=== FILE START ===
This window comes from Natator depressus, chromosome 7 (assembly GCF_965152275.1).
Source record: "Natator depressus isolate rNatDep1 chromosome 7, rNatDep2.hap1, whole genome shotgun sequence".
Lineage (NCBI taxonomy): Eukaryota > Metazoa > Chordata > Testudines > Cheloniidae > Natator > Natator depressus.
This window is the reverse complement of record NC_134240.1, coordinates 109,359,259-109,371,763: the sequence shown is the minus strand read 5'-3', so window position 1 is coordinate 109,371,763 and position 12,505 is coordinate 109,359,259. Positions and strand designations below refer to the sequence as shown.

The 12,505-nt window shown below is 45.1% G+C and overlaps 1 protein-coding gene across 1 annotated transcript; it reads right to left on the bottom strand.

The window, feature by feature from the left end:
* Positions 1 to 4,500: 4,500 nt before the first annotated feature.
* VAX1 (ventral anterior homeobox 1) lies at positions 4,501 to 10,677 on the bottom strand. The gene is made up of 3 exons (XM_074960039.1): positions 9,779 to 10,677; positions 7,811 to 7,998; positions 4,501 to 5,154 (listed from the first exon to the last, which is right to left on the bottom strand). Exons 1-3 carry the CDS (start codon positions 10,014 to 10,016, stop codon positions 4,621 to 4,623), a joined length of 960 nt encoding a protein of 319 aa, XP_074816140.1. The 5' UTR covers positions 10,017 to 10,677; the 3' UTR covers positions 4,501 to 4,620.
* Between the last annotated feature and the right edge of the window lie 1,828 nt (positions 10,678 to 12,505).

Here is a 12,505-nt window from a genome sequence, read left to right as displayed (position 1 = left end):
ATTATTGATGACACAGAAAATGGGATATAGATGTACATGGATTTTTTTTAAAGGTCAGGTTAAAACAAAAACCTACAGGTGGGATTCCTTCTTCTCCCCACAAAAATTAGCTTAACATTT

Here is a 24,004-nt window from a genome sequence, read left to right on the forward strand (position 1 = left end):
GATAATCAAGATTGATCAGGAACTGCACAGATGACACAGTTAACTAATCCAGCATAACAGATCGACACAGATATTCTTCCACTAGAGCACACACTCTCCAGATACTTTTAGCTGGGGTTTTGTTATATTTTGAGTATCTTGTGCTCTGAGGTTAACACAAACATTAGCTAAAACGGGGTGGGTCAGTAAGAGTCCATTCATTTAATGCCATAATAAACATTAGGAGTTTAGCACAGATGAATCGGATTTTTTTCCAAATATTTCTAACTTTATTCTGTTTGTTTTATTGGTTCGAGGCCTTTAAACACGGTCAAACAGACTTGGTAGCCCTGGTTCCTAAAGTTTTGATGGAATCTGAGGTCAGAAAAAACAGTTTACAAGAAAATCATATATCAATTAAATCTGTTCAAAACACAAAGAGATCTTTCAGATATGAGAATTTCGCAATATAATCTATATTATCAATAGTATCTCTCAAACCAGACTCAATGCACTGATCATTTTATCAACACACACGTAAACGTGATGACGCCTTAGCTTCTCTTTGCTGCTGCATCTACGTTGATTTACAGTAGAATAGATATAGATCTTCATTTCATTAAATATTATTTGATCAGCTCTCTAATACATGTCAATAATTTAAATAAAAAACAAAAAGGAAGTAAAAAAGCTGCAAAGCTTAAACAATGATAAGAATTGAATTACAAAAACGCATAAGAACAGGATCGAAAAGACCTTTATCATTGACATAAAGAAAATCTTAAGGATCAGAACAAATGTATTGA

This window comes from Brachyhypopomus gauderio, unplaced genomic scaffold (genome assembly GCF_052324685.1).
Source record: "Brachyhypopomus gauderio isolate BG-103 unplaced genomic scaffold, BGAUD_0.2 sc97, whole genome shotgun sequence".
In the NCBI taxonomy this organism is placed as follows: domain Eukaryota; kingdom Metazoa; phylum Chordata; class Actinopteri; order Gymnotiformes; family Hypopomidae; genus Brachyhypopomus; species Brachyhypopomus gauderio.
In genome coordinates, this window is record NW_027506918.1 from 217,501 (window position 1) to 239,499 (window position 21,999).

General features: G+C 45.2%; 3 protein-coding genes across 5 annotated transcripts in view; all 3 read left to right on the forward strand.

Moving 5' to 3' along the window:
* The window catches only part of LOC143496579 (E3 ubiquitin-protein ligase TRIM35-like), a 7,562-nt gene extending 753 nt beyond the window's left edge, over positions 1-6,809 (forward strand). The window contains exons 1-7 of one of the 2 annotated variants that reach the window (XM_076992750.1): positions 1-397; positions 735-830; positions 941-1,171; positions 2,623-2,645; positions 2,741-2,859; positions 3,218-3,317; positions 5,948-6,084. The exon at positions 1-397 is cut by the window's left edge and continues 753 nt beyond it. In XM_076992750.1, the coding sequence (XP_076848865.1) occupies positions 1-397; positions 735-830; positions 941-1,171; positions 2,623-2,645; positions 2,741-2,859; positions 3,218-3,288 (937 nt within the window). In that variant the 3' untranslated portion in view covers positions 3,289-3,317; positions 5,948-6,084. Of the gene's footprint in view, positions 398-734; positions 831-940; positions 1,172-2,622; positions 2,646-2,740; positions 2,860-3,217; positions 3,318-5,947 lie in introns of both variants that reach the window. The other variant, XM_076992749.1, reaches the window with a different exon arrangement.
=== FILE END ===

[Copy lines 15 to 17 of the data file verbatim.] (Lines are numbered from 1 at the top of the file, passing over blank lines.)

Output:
Source record: "Brachyhypopomus gauderio isolate BG-103 unplaced genomic scaffold, BGAUD_0.2 sc97, whole genome shotgun sequence".
In the NCBI taxonomy this organism is placed as follows: domain Eukaryota; kingdom Metazoa; phylum Chordata; class Actinopteri; order Gymnotiformes; family Hypopomidae; genus Brachyhypopomus; species Brachyhypopomus gauderio.
In genome coordinates, this window is record NW_027506918.1 from 217,501 (window position 1) to 239,499 (window position 21,999).